Is the left wing’s political earthquake about to reach Allston-Brighton?
Two years ago, progressive voters recovered from their shock and came out in droves to win a Democratic majority in Congress. Alexandria Ocasio-Cortez knocked off a long-term congressman in her Bronx-Queens district, while closer to home Ayanna Pressley did the same in a district that connects Roxbury to Cambridge and Somerville by way of Allston-Brighton. From his apartment in Allston Village a young lawyer with a passion for policy thought to himself, it can be done.
As a newly minted lawyer, climate activist, and policy coordinator for the Massachusetts Commission for LGBTQ Youth, Jordan Meehan, 29, was already up to his eyeballs in social change. His day job involved working for bail reform and de-incarceration along with extending health benefits to queer young people. On the side, he was volunteering with the Sierra Club, pushing for a more aggressive climate agenda. He didn’t need another job.
Then the UN’s IPCC Report landed with a thud. Scientists made clear that we needed to move much, much faster towards de-carbonizing our economy by 2030, or face massive, existential danger. Fast is Jordan’s speed. He launched a campaign to capture a seat in the Massachusetts House, and has been running ever since. By September 1st, voters will determine whether he wins the race.
Conventional political wisdom says it won’t happen. Allston-Brighton’s two house seats have gone largely unchallenged for many years. Kevin Honan, in whose district Meehan lives, has served since 1987 with only token opposition. And he has served with distinction. As chair of the legislature’s housing committee he steered a $1.8 billion dollar affordable housing bond bill through the legislative minefield—the largest housing initiative in the Commonwealth’s history. He’s a certified liberal, a supporter of most climate legislation, and co-author of the recent anti-eviction emergency COVID bill. And he’s a lovely guy.
But maybe a bridge builder like Honan is just too cautious. Maybe the conventional route to change is too slow in this time of crisis piled on crisis, with the ultimate climate crisis ominously looming. Maybe the young people in the streets demanding racial justice and a Green New Deal are right: the time for patient, measured change is past.
Meehan is ready. Like AOC, he is a card-carrying member of the Democratic Socialists of America. A tenant in a community of tenants, many of whom are being driven out by rapidly rising rents, he is prepared to fight for state-wide rent control. A young person facing decades of climate disruption, he calls the current Roadmap bill moving through the legislature a “baby step,” and will press for accelerated conversion to renewable energy. As a strong advocate for public transit, he will push to invest large sums to upgrade our infrastructure. And as a democratic socialist, he will place the burden of payment for these improvements on those most able to pay.
These are issues that should resonate with many young—and some not so young— people in Allston–Brighton—that is, if he can reach them. Campaigning in a time of pandemic is a challenge for any politician, but the odds are especially steep for a relatively unknown, out-financed insurgent challenger. How can Meehan hope to pull off this historic upset?
Phoning and texting are the safe ways to reach voters across social distancing rules, and Meehan has a devoted team of some 80 volunteers trying to find voters who will glance at a text or pick up the phone for an “unknown caller.” The corollary technique is relational organizing: those 80 volunteers tell their A-B friends about Jordan’s campaign, and those friends tell their contacts to spread the word, and so on. As a long-time organizer, Meehan sees nothing but strength in this model based on friendship and trust. But can it win elections?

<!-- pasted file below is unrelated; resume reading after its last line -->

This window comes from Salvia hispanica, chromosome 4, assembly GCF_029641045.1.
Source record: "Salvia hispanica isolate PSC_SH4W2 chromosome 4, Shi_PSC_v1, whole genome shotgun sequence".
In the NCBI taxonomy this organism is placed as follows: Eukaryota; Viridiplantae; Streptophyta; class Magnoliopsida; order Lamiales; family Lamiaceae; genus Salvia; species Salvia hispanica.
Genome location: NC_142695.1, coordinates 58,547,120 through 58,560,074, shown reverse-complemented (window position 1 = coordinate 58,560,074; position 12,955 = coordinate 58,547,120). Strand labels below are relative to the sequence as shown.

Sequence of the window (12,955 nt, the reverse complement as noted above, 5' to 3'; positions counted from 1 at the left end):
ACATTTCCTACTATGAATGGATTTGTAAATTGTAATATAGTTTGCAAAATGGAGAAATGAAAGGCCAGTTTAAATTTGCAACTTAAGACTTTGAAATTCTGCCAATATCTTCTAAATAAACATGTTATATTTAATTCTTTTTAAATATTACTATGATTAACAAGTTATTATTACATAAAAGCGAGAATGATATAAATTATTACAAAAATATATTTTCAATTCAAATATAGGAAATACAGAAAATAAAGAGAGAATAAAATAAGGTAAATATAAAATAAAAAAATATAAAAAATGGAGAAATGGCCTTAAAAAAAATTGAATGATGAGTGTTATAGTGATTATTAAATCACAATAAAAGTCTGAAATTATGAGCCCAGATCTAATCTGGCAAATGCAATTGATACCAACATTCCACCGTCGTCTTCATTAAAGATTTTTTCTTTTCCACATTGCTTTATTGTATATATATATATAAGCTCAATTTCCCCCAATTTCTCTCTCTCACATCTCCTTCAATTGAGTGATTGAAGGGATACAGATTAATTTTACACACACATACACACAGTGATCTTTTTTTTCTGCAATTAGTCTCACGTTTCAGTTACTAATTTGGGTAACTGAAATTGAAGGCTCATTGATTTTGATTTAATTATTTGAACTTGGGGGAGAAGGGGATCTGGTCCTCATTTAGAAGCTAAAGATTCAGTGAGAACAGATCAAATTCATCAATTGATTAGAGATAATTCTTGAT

Meehan thinks so. He’s gambled a year of his life on the hope that people both young and old—his people—want to hear his message, and will hear it against all odds. But it’s not just a question for Jordan Meehan. In this strangest of election years, veteran political operatives all over the country are rewriting their handbooks as their traditional toolbox is taken from them and locked up tight. Will voters answer their phones? Will they take the time to apply for mail-in ballots, and remember to fill them out? Will they come out to vote as coronavirus cases continue to increase? No one knows, which adds a whole new layer of complexity to Meehan’s challenge.
Multiply that, challenge a hundredfold across an America increasingly polarized between Left and Right, and you have the story of this fall’s watershed national election. This September 1st primary contest in one of Boston’s quirkiest neighborhoods may offer a foretaste of that national drama.
Does Meehan feel daunted by the curveball fate has thrown at his campaign? Not so you’d notice. He keeps up his breathless schedule, advocating for queer youth by day, phoning voters evenings and weekends, rowing at his machine to keep fit, sleeping enough to do it again the next day. Can he win? He’s sure it can be done, in part because Ayanna Pressley found her way to a big win in A-B two years ago. The key is following up to make sure your voters vote, and the secret ingredient is high-spirited optimism. That’s why Meehan has a chance.
And if not? He’ll keep doing what he does, outside the State House if not in it. “It’s the work that counts,” Jordan says. And he should know.
This article is part of an ongoing series of partnered content with 350 Massachusetts. Brent Whelan is a freelance writer, a member of 350 Mass’s Allston-Brighton node, and a frequent contributor to the organization’s Letter To The Editor campaign.